I'd say the best way is to make an href anchor to an ID you'd never use, like #Do1Not2Use3This4Id5 or a similar ID, that you are 100% sure no one will use and won't offend people.

  1. Javascript:void(0) is a bad idea and violates Content Security Policy on CSP-enabled HTTPS pages https://developer.mozilla.org/en/docs/Security/CSP (thanks to @jakub.g)
  2. Using just # will have the user jump back to the top when pressed
  3. Won't ruin the page if JavaScript isn't enabled (unless you have JavaScript detecting code
  4. If JavaScript is enabled you can disable the default event
  5. You have to use href unless you know how to prevent your browser from selecting some text, (don't know if using 4 will remove the thing that stops the browser from selecting text)

Basically no one mentioned 5 in this article which I think is important as your site comes off as unprofessional if it suddenly starts selecting things around the link.


Ideally you'd do this:

<a href="javascriptlessDestination.html" onclick="myJSFunc(); return false;">Link text</a>

Or, even better, you'd have the default action link in the HTML, and you'd add the onclick event to the element unobtrusively via JavaScript after the DOM renders, thus ensuring that if JavaScript is not present/utilized you don't have useless event handlers riddling your code and potentially obfuscating (or at least distracting from) your actual content.


If there is no href maybe there is no reason to use an anchor tag.

You can attach events (click, hover, etc.) on almost every element, so why not just use a spanor a div?

And for users with JavaScript disabled: if there isn't a fallback (for example, an alternative href), they should at least not be able to see and interact with that element at all, whatever it is an <a> or a <span> tag.


It would be better to use jQuery,

$(document).ready(function() {
    $("a").css("cursor", "pointer");
});

and omit both href="#" and href="javascript:void(0)".

The anchor tag markup will be like

<a onclick="hello()">Hello</a>

Simple enough!


Neither if you ask me;

If your "link" has the sole purpose of running some JavaScript code it doesn't qualify as a link; rather a piece of text with a JavaScript function coupled to it. I would recommend to use a <span> tag with an onclick handler attached to it and some basic CSS to immitate a link. Links are made for navigation, and if your JavaScript code isn't for navigation it should not be an <a> tag.

Example:

function callFunction() { console.log("function called"); }
.jsAction {
    cursor: pointer;
    color: #00f;
    text-decoration: underline;
}
<p>I want to call a JavaScript function <span class="jsAction" onclick="callFunction();">here</span>.</p>

So, when you are doing some JavaScript things with an <a /> tag and if you put href="#" as well, you can add return false at the end of the event (in case of inline event binding) like:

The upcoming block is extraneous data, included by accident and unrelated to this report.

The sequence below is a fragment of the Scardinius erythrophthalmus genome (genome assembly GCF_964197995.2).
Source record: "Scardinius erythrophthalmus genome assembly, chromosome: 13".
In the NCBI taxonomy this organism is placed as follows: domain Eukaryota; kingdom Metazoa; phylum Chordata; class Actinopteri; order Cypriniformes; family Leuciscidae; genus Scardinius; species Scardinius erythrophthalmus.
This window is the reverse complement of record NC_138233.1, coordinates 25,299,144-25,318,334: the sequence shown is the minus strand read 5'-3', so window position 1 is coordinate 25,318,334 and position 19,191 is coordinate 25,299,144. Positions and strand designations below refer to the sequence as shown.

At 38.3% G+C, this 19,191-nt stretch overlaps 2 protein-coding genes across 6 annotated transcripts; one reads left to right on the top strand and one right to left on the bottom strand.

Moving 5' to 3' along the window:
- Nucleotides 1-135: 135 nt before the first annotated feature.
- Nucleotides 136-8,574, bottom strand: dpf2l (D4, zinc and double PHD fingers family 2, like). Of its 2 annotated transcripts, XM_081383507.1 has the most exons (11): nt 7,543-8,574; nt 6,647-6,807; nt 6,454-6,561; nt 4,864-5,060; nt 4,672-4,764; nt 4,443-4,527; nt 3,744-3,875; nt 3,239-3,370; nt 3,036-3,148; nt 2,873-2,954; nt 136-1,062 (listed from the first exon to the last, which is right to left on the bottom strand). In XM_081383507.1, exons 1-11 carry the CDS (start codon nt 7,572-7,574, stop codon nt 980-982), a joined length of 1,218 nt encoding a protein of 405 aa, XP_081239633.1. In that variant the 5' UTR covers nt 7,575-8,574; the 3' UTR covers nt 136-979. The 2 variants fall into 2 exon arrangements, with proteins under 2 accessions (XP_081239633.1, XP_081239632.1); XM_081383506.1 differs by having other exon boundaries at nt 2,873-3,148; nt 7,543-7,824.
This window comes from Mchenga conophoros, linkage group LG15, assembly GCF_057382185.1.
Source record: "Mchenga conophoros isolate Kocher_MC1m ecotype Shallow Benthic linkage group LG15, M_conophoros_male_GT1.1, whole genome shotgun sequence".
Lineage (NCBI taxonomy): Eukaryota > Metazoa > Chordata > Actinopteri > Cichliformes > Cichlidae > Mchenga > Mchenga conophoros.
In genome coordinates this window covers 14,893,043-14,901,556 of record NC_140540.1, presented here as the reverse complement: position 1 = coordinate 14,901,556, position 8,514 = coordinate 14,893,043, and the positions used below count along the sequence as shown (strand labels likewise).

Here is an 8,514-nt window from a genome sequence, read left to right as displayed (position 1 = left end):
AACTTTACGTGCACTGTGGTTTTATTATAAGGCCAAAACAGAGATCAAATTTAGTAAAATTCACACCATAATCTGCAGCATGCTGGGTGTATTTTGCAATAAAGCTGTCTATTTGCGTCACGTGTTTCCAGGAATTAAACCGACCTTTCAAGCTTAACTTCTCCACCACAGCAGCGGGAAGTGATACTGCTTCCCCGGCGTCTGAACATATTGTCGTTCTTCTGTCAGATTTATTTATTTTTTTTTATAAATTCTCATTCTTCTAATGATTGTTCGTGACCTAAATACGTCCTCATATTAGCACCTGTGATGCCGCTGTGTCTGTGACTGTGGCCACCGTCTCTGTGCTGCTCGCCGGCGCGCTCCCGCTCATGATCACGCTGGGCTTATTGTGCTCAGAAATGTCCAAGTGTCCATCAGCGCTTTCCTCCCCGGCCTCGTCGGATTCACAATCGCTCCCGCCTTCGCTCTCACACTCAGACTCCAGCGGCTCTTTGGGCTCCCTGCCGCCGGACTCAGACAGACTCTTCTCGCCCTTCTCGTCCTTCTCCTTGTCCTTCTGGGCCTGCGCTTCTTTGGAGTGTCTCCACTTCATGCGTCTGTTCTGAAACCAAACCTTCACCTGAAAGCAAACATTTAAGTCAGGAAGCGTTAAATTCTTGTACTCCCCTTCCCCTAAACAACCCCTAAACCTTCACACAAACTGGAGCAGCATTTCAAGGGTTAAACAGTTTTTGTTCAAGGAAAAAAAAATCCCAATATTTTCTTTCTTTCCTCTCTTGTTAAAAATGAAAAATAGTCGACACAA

<a href="#" onclick="myJsFunc(); return false;">Run JavaScript Code</a>

Or you can change the href attribute with JavaScript like:

<a href="javascript://" onclick="myJsFunc();">Run JavaScript Code</a>

or

<a href="javascript:void(0)" onclick="myJsFunc();">Run JavaScript Code</a>

But semantically, all the above ways to achieve this are wrong (it works fine though). If any element is not created to navigate the page and that have some JavaScript things associated with it, then it should not be a <a> tag.

You can simply use a <button /> instead to do things or any other element like b, span or whatever fits there as per your need, because you are allowed to add events on all the elements.


So, there is one benefit to use <a href="#">. You get the cursor pointer by default on that element when you do a href="#". For that, I think you can use CSS for this like cursor:pointer; which solves this problem also.

And at the end, if you are binding the event from the JavaScript code itself, there you can do event.preventDefault() to achieve this if you are using <a> tag, but if you are not using a <a> tag for this, there you get an advantage, you don't need to do this.

So, if you see, it's better not to use a tag for this kind of stuff.


The first one, ideally with a real link to follow in case the user has JavaScript disabled. Just make sure to return false to prevent the click event from firing if the JavaScript executes.

<a href="#" onclick="myJsFunc(); return false;">Link</a>

If you use Angular2, this way works:

<a [routerLink]="" (click)="passTheSalt()">Click me</a>.

See here https://.com/a/45465728/2803344


Using just # makes some funny movements, so I would recommend to use #self if you would like to save on typing efforts of JavaScript bla, bla,.


Usually, you should always have a fall back link to make sure that clients with JavaScript disabled still has some functionality. This concept is called unobtrusive JavaScript.

Example... Let's say you have the following search link:

<a href="search.php" id="searchLink">Search</a>

You can always do the following:

var link = document.getElementById('searchLink');

link.onclick = function() {
    try {
        // Do Stuff Here        
    } finally {
        return false;
    }
};

That way, people with JavaScript disabled are directed to search.php while your viewers with JavaScript view your enhanced functionality.